RBI: Inflationary Pressures Induce Rate HikeFor the first time in four years, the RBI MPC raised the repo and reverse repo rates by 25 basis points to make them 6.25 and 6% respectively. This has been done to make borrowing costlier in the wake of rising inflation and expectations of further inflationary pressures. The met department has forecast a normal to good monsoon this year which means that there will be abundant crop. Couple this with the game of political oneupmanship being played around farmer distress that is sure to raise minimum support prices.
By Sunil Garodia
Both these events will put money in the pockets of the rural population and there will be huge demand for goods from them, further increasing the inflationary trend. Then, international price of crude and commodities show no sign of easing. The RBI has already identified inflationary trend in sectors such as transport and communication, clothing, household goods and services, health, recreation, education, and personal care. It has also made an upward revision of its inflation projections for both half of the current financial year.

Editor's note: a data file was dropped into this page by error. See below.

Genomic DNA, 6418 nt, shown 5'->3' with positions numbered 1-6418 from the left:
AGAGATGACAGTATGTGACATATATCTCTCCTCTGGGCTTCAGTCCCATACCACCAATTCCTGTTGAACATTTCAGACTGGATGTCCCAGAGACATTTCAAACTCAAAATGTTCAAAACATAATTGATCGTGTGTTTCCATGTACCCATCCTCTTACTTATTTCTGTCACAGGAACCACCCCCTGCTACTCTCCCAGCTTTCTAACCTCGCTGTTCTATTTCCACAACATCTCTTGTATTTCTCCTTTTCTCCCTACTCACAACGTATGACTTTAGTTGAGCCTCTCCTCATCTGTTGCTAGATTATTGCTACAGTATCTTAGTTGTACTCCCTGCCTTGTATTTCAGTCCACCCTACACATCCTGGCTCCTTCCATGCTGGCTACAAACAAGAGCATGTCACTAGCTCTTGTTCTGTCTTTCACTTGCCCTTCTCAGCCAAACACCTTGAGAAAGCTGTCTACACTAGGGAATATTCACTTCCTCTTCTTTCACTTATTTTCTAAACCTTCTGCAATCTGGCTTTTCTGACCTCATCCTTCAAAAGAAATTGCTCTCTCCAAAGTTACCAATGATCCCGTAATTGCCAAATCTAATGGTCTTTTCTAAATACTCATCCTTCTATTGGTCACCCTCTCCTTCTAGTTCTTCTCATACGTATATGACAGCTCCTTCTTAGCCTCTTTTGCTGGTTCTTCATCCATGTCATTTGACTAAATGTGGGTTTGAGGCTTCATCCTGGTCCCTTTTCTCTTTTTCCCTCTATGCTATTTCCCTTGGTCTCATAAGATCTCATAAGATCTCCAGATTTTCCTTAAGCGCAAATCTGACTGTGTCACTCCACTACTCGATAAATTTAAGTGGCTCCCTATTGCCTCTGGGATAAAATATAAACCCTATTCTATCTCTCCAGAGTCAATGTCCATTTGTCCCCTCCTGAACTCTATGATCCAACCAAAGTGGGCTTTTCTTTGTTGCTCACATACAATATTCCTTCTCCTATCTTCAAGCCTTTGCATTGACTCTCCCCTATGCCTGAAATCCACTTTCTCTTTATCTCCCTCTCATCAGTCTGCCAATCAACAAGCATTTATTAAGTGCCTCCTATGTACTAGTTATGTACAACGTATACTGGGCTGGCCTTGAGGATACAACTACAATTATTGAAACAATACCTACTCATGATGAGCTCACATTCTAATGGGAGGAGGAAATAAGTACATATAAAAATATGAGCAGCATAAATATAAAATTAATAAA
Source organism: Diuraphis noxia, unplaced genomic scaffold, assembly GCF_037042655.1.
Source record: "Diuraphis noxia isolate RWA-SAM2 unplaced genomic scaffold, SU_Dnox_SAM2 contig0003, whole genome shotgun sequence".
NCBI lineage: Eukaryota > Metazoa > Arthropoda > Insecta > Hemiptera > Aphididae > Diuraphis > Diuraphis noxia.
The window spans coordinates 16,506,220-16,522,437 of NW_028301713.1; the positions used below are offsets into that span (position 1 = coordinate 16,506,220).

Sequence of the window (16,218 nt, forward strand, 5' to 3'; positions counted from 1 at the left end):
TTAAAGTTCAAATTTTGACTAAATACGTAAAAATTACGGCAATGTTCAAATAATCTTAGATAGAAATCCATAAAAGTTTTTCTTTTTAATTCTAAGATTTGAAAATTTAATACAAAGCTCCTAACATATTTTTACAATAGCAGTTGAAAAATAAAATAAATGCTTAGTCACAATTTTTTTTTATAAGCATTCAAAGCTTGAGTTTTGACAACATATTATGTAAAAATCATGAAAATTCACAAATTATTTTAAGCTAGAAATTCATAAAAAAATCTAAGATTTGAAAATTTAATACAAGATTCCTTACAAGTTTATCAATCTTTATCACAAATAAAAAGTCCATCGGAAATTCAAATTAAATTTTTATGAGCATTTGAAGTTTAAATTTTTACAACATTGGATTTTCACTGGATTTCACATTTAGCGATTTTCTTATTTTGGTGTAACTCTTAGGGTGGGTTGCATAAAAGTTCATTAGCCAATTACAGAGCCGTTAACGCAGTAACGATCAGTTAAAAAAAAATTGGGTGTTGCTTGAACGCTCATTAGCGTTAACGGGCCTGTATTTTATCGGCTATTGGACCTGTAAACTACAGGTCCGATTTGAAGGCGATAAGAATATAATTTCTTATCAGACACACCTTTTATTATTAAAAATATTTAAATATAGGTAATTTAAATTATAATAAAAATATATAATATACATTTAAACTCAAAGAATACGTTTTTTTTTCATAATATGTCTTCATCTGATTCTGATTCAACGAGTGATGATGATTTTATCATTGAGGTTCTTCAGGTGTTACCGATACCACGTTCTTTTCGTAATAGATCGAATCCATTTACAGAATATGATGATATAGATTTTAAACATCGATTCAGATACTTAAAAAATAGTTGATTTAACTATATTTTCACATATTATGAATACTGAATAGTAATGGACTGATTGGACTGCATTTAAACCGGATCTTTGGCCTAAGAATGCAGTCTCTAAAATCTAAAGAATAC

In such a scenario, it is prudent to follow a tight money policy and raise rates. People with home and other loans might be asked to pay an increased EMI as a result, but the effect is going to be minimal especially as several banks, led by SBI, had increased their lending rates by 10 basis points just a few days back. It seems that it was done in expectation of an RBI increase and the banks may not raise their rates further.
It is wrong to believe that small rate increases lead people to put off investment. If a project is good and viable, a 25 basis point rate increase is not going to put much pressure on its finances. Entrepreneurs are going to look for finance and keep investing, irrespective of small increase in interest rates, as long as the overall outlook for the economy remains positive. The inflation-driven rate increase by the RBI will not act as a dampener for investment, especially since the economy is on the path of revival after having shaken off the effects of twin disruptions in demonetization and GST roll-out. Keeping this in mind, the RBI has raised the quantum of SLR, giving banks more leeway in lending.